Amid a pandemic might seem an unusual time to launch a start-up airline.
But the Covid-19 era has created opportunity by deflating aircraft lease rates to levels at which new players can acquire jets at fire-sale prices, say aerospace analysts.
For that reason, launching a new airline now – as several US companies are doing – might actually make some sense.
“There’s been some very creative lease structures… but overall rents have plummeted,” says George Dimitroff, head of valuations at Ascend by Cirium.
“Lease rates have gone down substantially… giving a good opportunity for new-entrant airlines to snap up equipment at very attractive rates,” says Ernie Arvai, president of aerospace analysis company AirInsight Group.
At least three US companies are currently working to start new passenger airlines – moves coming as executives at major airlines say demand is rebounding.
Breeze Airways, the latest project of airline entrepreneur David Neeleman, intends to begin flights in the coming months using leased Embraer E-Jets.
Breeze already has three E190s leased from Nordic Aviation Capital and two E195s leased from Elevate Capital Partners. The jets are seven to 14 years old, according to Cirium data.
On 8 April, another upstart called Avelo Airlines announced plans to begin scheduled flights on 28 April. Led by former Allegiant Air and United Airlines executive Andrew Levy, Avelo intends to begin operations with three Boeing 737-800s, expanding the fleet to six of the jets by year-end. Avelo has not said how it will acquire the jets. However, Avelo’s affiliate company XTRA Airways has one leased and two owned 737-800s in its fleet, according to Cirium.
Also on 8 April, a Massachusetts aviation company said it plans, in October, to launch flights using De Havilland Canada Dash 8-400s under the name Connect Airlines. From where Connect intends to acquire those turboprops remains unclear.
But lease rates are certainly attractive.
Between January and December 2020, 737-800 monthly market lease rates – based on average lease terms - slipped roughly 32-42%, depending on aircraft age. A320ceo rates dipped 25% to nearly 40%, according to Cirium.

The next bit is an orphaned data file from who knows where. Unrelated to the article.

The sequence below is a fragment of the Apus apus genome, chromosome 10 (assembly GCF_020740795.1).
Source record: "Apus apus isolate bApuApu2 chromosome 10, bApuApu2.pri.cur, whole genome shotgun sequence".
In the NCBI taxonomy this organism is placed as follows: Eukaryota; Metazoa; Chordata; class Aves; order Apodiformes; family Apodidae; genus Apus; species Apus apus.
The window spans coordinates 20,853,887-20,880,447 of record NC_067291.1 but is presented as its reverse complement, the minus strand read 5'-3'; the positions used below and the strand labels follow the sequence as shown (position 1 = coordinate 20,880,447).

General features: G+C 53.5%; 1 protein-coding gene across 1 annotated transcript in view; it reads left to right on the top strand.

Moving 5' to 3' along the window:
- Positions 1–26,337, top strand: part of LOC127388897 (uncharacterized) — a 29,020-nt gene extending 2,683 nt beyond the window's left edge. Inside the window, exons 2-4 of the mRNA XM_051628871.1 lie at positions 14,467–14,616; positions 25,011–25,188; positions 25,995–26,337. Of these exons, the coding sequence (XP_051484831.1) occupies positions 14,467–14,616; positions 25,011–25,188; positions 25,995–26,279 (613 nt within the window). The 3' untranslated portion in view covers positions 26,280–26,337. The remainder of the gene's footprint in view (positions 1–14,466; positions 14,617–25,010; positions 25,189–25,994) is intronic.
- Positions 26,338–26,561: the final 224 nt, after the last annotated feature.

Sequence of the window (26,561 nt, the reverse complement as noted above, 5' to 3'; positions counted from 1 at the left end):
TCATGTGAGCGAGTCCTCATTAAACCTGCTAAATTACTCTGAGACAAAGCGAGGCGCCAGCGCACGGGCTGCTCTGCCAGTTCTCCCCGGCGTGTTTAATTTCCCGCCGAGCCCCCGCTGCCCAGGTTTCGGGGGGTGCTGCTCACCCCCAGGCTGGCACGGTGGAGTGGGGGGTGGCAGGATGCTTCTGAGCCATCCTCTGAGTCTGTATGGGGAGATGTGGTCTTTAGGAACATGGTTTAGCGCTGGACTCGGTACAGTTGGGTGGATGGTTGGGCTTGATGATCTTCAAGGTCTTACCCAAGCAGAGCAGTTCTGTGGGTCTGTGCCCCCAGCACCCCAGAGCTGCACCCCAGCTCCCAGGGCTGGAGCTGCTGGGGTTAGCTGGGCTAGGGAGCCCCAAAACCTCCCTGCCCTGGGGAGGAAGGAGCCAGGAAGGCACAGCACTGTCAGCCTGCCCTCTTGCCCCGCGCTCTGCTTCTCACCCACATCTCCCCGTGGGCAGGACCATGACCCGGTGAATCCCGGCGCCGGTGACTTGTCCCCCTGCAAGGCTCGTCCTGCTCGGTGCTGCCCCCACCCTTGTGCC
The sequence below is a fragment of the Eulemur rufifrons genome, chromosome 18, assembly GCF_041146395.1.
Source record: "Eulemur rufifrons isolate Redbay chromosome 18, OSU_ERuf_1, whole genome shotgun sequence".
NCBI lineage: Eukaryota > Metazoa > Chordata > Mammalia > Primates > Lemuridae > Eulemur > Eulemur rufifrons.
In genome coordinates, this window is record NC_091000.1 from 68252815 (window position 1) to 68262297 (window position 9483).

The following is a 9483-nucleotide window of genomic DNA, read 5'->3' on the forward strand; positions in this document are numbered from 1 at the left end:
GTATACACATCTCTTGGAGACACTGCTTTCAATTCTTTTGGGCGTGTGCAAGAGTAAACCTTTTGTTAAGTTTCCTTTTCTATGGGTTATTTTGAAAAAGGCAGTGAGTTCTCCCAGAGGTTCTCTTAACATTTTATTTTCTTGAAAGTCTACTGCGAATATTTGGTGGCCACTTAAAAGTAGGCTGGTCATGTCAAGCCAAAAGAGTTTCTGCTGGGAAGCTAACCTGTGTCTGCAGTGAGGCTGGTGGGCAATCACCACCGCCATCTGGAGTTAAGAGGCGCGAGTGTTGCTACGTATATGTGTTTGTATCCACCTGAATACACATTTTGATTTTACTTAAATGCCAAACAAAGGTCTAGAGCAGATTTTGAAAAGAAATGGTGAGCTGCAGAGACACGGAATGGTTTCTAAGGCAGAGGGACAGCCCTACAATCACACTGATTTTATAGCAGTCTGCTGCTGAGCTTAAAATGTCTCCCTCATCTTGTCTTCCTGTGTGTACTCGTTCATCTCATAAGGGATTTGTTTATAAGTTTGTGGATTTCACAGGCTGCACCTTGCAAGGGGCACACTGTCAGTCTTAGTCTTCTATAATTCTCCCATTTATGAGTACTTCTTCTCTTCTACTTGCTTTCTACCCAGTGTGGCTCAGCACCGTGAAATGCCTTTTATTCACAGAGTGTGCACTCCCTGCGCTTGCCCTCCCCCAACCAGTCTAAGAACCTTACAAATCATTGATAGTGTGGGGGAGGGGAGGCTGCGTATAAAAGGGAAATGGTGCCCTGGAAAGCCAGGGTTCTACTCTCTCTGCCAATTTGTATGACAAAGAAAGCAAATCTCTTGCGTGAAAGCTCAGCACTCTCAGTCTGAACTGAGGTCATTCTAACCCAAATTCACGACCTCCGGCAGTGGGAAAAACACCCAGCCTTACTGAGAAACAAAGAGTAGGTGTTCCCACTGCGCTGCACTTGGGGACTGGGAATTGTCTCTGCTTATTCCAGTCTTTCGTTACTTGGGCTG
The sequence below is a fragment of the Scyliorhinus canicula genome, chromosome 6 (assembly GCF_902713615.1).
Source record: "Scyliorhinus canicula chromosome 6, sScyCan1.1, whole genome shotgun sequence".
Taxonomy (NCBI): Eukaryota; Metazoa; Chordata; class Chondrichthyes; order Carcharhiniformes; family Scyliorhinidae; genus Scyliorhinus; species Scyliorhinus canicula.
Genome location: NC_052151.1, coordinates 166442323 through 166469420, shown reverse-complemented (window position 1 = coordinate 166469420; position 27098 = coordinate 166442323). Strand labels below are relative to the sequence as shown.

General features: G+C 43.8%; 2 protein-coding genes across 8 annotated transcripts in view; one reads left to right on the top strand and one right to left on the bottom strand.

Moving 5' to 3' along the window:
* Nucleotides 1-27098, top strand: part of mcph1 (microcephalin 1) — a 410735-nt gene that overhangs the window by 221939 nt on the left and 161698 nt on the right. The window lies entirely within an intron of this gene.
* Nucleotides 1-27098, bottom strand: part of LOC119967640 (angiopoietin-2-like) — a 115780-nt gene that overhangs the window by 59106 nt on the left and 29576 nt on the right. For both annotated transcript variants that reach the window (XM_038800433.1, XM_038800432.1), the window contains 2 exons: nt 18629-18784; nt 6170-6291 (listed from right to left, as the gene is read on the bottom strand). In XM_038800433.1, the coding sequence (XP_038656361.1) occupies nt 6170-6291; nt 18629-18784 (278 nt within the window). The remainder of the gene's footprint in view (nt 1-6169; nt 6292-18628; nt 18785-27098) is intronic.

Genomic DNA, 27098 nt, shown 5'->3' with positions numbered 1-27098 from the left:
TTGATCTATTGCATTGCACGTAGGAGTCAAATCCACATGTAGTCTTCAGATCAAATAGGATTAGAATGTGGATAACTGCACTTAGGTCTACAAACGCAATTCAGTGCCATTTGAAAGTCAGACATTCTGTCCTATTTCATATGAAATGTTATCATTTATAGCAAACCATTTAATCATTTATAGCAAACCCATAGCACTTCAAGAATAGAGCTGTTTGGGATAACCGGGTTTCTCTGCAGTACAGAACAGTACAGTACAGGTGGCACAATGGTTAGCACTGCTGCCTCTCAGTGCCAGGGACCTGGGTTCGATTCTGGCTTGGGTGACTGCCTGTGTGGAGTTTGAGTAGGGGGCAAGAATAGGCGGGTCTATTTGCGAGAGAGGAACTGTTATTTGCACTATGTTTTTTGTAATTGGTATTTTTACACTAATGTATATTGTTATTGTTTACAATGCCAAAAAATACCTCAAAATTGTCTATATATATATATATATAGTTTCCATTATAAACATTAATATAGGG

Likewise, E190 monthly rates fell about 12-28% in 2020, while Dash 8-400 rates tumbled 15% to more than 45%.
In raw numbers, Cirium pegged the market lease rate of a 2008-built 737-800 to be $139,000 monthly in January, down from $210,000 monthly one year earlier, Cirium shows.
It estimates that market lease rates for E190s of the same age as those in Breeze’s fleet are now $88,000-$100,000 monthly, with rates for E195s of that vintage at $93,000-$105,000 monthly.
For comparison, the market lease rate for an eight-year-old E190 was $125,000 in January 2020, Cirium figures show.
Rates for new-generation narrowbodies like A321neos and 737 Max 8s also slipped last year, though not nearly so much – only about 10-13%, data shows. Those jets’ lease rates were already somewhat depressed prior to the pandemic, Cirium adds.
Several Covid-19-related factors have made jets cheaper to rent, chief among those being oversupply.
Last year, airlines grounded more than half the global fleet. Carriers have since brought thousands of jets back to service – but they are tending not to fly those jets nearly as frequently as during the fast-growth years prior to Covid-19.
During the pandemic, some aircraft leases expired, meaning lessors took back jets that proved “very difficult to remarket”, says Dimitroff.
Storage, insurance, maintenance and financing fees on unplaced jets add up, leaving leasing companies with every incentive to get jets into customers’ hands, even at bargain rates.
“Lessors want to get the airplanes out and flying as quick as possible, out of the desert. You are losing money when you have the aircraft parked,” Arvai says.
The pandemic led a number of carriers into bankruptcy, through which some succeeded in replacing previous lease agreements with new, more-favourable deals, Dimitroff notes.
Even some airlines that avoided bankruptcy managed to negotiate better lease deals.
“Airlines that have been really wobbly have said, ‘We need a… reduction. Or, you can come and take your aircraft back,’” Dimitroff says.
The pandemic spurred lessors and airlines to hammer out compromises – deals that kept jets in airline fleets while helping carriers weather the storm.
Such deals have included generous initial terms, like “rent holidays” – periods, perhaps lasting six months, when airlines pay little or nothing for leased aircraft. Or, for a short period, carriers might pay “power-by-the-hour” rates based on how much they fly an aircraft.
In return, airlines might agree to extend the terms of their leases or to other provisions that allow lessors to “get the value back at the end of the lease”, Dimitroff says.
Whether cheap monthly payments will be enough for new entrants to survive during a pandemic, and against intense competition from major carriers, remains open for debate.
Arvai notes that Neeleman has the experience to make new airlines work. Levy, too, has proved his chops.
Still, now might be just a bit too early, says Arvai.
“It’s the right time to do all the planning… to get things started and to do the ground work,” he says. “But we are not there yet in terms of traffic.”